Sandbag training was the last thing I considered for my home gym equipment when it should have been the first.
As I looked around my garage, I had collected a sweet assortment of workout equipment: a pull-up bar, a squat rack, a climbing rope, kettlebells, barbells and bumper plates, medicine balls, etc. I’d spent a few thousand dollars at this point.
If I had it to do all over again, I could have saved hundreds of dollars had I discovered one of the easiest workout programs – sandbag training.
At first glance, sandbag training might sound brutish, barbarian and dull. And to that, I would say yes on the first two items, but not boring!
If you’d like to save hundreds of dollars in equipment purchases by building your sandbag and workout routine that provides plenty of variety, keep reading. In today’s article, I’m going to show you step-by-step how you can build your sandbag, increase or decrease the weights in a snap, get a tremendous fat-burning workout, and save money.
Let’s get started.
If you already know you’ll enjoy sandbag training and want to do some bodyweight exercises along with your sandbag, here’s a bundle we put together that includes 100+ exercises, video demonstrations, etc.
Step #1: Build Your Sandbag for Training In Less than 30 Minutes
The initial steps to building a sandbag are pretty easy. Here’s all you need:
- Tube of sand from the local hardware store – 50 lbs. for $3-$4
- Contractor bags or industrial strength trash bags – the prices will vary, but I opted for cheaper bags because of the next item listed
- Duct tape – you can spend more money on the bag thickness or buy more duct tape and spend less overall. A roll of 20-30 yards of duct tape will run $6-$10
- Additional purchases will be listed below, but this is a good basic start for less than $20
Once you’ve gathered your items, grab a bathroom scale and pour your sand from the tube into your trash bags in 5 or 10-pound increments. Or you may wish to go higher – or use the entire tube. That’s the beauty of sandbag training – it’s cheap and provides a ton of variety.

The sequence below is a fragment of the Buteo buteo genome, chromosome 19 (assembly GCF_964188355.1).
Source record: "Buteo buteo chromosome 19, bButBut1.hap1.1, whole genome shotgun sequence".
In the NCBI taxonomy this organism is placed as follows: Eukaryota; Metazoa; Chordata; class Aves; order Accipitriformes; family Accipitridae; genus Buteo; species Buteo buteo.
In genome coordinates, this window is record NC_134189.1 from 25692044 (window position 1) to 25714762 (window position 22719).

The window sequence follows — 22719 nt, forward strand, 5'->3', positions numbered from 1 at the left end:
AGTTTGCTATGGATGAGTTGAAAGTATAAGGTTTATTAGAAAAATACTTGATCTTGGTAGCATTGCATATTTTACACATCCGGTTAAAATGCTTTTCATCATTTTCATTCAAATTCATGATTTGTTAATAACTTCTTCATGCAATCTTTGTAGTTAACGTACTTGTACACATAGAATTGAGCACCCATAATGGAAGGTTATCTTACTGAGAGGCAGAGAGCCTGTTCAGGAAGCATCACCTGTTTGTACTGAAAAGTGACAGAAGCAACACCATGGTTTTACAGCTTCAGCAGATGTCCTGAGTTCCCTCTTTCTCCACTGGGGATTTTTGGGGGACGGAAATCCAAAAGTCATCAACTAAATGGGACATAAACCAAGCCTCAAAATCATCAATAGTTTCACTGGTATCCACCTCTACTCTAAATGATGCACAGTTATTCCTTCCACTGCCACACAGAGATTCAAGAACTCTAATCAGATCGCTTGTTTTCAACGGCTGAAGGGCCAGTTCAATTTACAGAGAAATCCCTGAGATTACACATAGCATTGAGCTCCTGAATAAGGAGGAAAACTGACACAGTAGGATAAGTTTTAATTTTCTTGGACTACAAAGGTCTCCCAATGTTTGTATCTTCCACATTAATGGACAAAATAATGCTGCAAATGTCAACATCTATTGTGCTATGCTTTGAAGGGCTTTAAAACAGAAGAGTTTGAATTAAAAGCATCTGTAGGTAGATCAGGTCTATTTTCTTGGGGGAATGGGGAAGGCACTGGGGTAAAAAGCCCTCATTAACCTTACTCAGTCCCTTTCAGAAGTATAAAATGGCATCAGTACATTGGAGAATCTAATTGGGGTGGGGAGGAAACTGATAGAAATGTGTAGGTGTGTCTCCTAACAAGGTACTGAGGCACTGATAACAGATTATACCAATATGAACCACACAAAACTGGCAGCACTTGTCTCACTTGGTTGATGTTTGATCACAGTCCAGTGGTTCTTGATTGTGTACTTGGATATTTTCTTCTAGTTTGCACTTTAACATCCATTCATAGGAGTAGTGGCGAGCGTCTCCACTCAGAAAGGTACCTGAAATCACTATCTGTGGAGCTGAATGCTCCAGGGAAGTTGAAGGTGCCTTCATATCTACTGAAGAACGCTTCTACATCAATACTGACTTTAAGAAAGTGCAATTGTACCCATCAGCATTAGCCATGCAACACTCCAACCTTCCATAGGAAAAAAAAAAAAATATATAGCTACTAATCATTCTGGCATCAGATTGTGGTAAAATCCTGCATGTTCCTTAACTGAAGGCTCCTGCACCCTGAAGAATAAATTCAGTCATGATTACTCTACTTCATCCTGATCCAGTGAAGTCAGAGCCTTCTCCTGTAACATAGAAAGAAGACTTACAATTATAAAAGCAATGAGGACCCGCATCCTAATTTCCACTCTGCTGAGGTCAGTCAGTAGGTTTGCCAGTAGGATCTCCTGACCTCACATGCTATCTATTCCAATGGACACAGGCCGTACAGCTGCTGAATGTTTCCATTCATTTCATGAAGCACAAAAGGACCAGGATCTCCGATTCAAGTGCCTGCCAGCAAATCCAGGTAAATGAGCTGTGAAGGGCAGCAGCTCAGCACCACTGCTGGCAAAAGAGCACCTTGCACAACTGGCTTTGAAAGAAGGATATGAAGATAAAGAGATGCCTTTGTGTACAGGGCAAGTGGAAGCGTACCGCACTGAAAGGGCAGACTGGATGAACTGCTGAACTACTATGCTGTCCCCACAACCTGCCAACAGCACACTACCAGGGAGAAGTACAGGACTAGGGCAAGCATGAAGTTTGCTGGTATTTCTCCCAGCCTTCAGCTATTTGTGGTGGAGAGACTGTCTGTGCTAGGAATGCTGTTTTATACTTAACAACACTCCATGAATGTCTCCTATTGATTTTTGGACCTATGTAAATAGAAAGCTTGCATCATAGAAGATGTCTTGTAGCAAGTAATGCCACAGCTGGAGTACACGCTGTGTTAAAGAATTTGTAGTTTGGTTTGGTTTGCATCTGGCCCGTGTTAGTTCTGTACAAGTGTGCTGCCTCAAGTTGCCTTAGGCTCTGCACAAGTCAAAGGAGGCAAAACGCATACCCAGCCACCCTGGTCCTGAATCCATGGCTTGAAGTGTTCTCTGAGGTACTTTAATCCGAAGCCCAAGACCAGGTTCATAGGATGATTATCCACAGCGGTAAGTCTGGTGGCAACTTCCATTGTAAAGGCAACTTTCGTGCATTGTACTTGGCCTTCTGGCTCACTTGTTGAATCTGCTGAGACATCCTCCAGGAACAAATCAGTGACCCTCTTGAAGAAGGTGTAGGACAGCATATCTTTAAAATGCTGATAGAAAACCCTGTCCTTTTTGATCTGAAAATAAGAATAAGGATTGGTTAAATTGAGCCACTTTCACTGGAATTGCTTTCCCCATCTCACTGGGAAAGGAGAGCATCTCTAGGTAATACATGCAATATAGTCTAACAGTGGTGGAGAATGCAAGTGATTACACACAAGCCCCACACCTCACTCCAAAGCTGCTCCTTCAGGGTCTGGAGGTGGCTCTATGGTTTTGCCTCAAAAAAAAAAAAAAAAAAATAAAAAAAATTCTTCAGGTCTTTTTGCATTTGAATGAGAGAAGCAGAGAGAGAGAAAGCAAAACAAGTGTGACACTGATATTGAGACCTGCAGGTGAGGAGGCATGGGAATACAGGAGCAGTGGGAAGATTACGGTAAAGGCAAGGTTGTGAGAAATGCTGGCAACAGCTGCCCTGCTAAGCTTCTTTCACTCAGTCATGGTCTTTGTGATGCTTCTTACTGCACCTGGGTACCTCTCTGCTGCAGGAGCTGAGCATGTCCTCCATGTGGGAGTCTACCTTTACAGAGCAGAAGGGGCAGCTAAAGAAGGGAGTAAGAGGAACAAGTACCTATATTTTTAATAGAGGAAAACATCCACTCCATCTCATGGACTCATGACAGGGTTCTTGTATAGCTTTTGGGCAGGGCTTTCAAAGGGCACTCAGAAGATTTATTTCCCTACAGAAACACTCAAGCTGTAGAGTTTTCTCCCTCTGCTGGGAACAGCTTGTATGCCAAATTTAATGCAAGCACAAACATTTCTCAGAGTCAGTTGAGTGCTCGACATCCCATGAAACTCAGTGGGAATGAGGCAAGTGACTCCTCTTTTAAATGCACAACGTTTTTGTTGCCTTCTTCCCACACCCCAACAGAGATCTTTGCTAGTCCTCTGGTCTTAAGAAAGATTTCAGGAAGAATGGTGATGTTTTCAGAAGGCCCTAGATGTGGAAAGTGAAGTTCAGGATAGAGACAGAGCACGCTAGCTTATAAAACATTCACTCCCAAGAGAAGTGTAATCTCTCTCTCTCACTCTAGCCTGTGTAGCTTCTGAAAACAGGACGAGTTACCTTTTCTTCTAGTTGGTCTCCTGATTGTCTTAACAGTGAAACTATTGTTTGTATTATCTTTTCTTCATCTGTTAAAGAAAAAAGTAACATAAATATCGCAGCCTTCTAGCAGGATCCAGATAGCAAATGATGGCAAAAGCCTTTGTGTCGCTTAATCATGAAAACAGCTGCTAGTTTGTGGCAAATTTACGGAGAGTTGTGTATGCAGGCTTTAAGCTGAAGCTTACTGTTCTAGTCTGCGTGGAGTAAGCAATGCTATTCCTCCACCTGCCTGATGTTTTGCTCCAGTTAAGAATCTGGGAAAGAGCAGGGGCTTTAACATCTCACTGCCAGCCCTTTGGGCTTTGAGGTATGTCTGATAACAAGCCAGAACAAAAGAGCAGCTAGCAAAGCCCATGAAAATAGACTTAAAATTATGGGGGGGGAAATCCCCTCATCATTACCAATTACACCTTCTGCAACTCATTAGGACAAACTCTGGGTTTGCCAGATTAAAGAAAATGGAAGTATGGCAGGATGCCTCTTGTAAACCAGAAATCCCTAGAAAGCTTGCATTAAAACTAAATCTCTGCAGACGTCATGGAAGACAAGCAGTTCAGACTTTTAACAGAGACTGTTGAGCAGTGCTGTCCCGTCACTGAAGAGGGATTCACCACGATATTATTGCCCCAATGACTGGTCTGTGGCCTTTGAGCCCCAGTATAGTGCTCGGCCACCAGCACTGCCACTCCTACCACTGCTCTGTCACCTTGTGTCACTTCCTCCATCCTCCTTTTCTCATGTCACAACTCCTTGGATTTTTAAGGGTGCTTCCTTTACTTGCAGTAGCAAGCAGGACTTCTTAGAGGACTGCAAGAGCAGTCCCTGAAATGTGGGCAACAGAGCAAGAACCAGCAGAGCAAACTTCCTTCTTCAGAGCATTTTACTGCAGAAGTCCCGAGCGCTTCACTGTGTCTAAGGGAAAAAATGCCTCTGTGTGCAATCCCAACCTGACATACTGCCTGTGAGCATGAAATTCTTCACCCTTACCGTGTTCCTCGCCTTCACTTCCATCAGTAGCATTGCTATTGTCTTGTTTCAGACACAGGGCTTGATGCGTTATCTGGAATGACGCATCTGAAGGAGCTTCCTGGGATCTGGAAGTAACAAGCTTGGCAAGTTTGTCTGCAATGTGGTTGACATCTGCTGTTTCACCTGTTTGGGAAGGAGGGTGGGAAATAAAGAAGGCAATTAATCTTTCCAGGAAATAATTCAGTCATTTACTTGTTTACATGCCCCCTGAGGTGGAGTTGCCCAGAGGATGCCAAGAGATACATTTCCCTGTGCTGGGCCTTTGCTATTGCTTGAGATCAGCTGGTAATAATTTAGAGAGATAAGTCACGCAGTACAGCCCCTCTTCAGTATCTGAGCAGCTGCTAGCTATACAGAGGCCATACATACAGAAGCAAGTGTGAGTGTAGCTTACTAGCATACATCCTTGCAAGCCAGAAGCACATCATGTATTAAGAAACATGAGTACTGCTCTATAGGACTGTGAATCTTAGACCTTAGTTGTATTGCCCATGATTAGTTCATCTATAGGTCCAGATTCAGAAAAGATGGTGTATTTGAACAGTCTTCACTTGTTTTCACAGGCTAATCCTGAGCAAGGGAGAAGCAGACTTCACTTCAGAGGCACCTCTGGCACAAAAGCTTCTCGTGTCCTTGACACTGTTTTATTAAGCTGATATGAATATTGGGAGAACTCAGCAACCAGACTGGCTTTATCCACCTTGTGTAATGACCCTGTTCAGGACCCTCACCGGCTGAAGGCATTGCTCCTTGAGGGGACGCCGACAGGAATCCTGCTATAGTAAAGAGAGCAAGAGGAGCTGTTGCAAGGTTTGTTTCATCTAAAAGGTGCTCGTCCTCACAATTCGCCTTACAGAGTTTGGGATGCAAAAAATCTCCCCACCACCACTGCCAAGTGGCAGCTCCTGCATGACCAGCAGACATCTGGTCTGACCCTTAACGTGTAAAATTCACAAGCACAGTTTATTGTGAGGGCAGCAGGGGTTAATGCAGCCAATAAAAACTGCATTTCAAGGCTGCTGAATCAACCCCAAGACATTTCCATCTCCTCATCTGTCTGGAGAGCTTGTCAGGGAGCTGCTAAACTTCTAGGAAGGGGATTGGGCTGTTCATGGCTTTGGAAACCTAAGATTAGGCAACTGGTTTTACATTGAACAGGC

For less mess, assemble your bags in your yard or driveway. You can also use a scoop to divvy out the right amount of sand into your bag while on the scale. Once you’ve hit the right amount, fold the bag over and over on itself to strengthen the thickness of the bag and then wrap the bag in duct tape as shown below.
The number of sandbags you create is purely based on how much you can lift or want to use in your workouts. You can construct bags of various sizes and label them using a Sharpie. Or if you want to get super fancy, you can do this and add a little flair to your larger sized bags.
Who said sandbag training isn’t lady friendly?
Step #2: Appreciate the Flexibility of Sandbag Training
In less than five minutes, you’ll quickly discover the variety of sandbag training workouts you can do simply by how you decide to package up your sandbags. Doing 5-10 pound increments provides for easy dumbbell replacement. Going heavier is as easy as filling up a duffel bag or backpack, provided it can handle the weight of the sandbags.
Most of the time, going heavier, harder and building intensity is easier with sandbags for a few simple reasons. Anytime the weight becomes too much, JUST DROP IT. This isn’t Planet Fitness, so drop your sandbag anytime you want to!
Occasionally check your sandbag when you’re training just to make sure there are no rips. If there are just use some duct tape on the seams and you’re ready to go. In Step #4 we’ll discuss some other methods that eliminate sand spills guaranteed!
You can use your sandbag and start training in your back yard:
Or your garage:
Or even at the beach or park:
The flexibility of training with your sandbag is endless because it goes where you go. As long as your weight amount fits into a bag, you’re ready to go. (Although I wouldn’t suggest taking them on a plane. Those high loads can get a little pricey!
Step #3: Explore the Variety of Sandbag Training Workouts